Welcome!

I am a graduate student in Computer Science and Engineering at The Pennsylvania State University. I work with Professor Patrick McDaniel on the security of deep learning. I am also a Google PhD Fellow in Security. Previously, I received my M.S. and B.S. in Engineering Sciences from the Ecole Centrale de Lyon in France. This website covers some of my background as well as publications I have worked on. Feel free to contact me directly for more information.

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Welcome!

I am a graduate student in Computer Science and Engineering at The Pennsylvania State University. I work with Professor Patrick McDaniel on the security of deep learning. I am also a Google PhD Fellow in Security. Previously, I received my M.S. and B.S. in Engineering Sciences from the Ecole Centrale de Lyon in France. This website covers some of my background as well as publications I have worked on. Feel free to contact me directly for more information.

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Black-Box Attack

Semi-supervised Knowledge Transfer for Deep Learning from Private Training Data

Some machine learning applications involve training data that is sensitive, such as the medical histories of patients in a clinical trial. A model may inadvertently and implicitly store some of its training data; careful analysis of the model may therefore reveal sensitive information. To address this problem, we demonstrate a generally applicable approach to providing strong privacy guarantees for training data. The approach combines, in a black-box fashion, multiple models trained with disjoint datasets, such as records from different subsets of users. Compared with previous work, the approach imposes only weak assumptions on how teachers are trained: it applies to any model, including non-convex models like DNNs. We achieve state-of-the-art privacy/utility trade-offs on MNIST and SVHN thanks to an improved privacy analysis and semi-supervised learning.

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Black-Box Attack

Transferability in Machine Learning: from Phenomena to Black-Box Attacks using Adversarial Samples

Adversarial examples that affect one model often affect another model, even if the two models have different architectures or were trained on different training sets, so long as both models were trained to perform the same task. We introduce new transferability attacks between previously unexplored (substitute, victim) pairs of machine learning model classes, most notably SVMs and decision trees. We demonstrate our attacks on two commercial machine learning classification systems from Amazon (96.19% misclassification rate) and Google (88.94%) using only 800 queries of the victim model, thereby showing that existing machine learning approaches are in general vulnerable to systematic black-box attacks regardless of their structure. This paper is under peer-review.

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Black-Box Attack

Practical Black-Box Attacks against Deep Learning Systems using Adversarial Examples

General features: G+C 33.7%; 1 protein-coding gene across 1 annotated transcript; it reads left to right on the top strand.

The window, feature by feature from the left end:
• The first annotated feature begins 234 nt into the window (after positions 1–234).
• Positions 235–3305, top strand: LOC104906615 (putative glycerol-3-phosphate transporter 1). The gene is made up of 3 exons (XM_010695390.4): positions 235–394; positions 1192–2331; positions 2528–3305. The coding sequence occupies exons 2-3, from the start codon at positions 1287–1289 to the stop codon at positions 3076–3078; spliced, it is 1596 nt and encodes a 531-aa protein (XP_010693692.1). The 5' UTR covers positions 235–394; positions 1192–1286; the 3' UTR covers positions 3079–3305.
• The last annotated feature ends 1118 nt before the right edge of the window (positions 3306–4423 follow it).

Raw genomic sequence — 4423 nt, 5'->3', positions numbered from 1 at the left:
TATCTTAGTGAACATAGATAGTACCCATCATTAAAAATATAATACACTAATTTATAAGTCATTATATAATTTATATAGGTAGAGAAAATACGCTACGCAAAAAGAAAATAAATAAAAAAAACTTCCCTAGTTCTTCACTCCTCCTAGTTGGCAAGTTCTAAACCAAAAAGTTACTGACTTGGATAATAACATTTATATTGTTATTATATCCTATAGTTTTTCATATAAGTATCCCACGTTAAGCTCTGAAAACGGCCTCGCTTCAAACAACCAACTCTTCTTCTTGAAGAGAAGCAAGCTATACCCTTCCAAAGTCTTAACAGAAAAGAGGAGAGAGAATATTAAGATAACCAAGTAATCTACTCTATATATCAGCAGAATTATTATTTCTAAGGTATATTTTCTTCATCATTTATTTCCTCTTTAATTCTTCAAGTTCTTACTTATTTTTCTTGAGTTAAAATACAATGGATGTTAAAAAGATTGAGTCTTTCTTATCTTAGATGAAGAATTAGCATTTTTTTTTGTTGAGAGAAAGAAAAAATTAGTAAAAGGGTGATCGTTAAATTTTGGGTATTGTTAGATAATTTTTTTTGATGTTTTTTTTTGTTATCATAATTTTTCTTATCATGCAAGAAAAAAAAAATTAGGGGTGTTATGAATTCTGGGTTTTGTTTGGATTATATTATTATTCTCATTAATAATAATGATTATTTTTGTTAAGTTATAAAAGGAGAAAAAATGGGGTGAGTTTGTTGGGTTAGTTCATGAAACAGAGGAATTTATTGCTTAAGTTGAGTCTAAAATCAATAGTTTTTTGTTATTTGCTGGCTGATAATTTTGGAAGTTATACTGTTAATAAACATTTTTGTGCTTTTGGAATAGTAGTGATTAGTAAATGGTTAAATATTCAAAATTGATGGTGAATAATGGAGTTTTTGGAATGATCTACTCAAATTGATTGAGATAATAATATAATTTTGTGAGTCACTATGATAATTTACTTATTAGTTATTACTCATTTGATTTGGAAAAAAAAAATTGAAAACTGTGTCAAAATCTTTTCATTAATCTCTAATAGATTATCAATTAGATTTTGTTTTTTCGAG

Machine learning models, including DNNs, were shown to be vulnerable to adversarial samples—subtly (and often humanly indistinguishably) modified malicious inputs crafted to compromise the integrity of their outputs. Adversarial examples are known to transfer from one model to another, even if the second model has a different architecture or was trained on a different set. We introduce the first practical demonstration that this cross-model transfer phenomenon enables attackers to control a remotely hosted DNN with no access to the model, its parameters, or its training data. In one experiment, we force a DNN supported by MetaMind (one of the online APIs for DNN classifiers) to mis-classify inputs at a rate of 84.24%. This paper is under peer-review.

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Deep Learning Security

Distillation as a Defense to Adversarial Perturbations against Deep Neural Networks.

I introduced a defensive mechanism called defensive distillation to reduce the effectiveness of adversarial samples, inputs crafted by adversaries with the intent of causing deep neural networks to misclassify. This work combines an analytical and empircal investigation of the generalizability and robustness properties granted by the use of defensive distillation during training. The study shows that defensive distillation can reduce effectiveness of sample creation from 95% to less than 0.5% on a studied deep neural network. This work was accepted to the 37th IEEE Symposium on Security and Privacy.

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Deep Learning Security

The Limitations of Deep Learning in Adversarial Settings. Research on deep learning security.

I studied imperfections in the training phase of deep neural networks that make them vulnerable to adversarial samples: inputs crafted by adversaries with the intent of causing deep neural networks to misclassify. I formalized the space of adversaries against deep neural networks (DNNs) and introduced a novel class of algorithms to craft adversarial samples based on a precise understanding of the mapping between inputs and outputs of DNNs. This work was accepted at the 1st IEEE European Symposium on Security and Privacy.

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Ph.D. & M.S. in Computer Science and Engineering

As a graduate student at Penn State, I am extending my knowledge in Computer Science and Engineering. I find a special interest in computer security and machine learning related issues.

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M.S. in Engineering Sciences

As a graduate student at Ecole Centrale de Lyon, I covered many different engineering fields including Computer Science, Electrical engineering, Mathematics, and Signal Processing.


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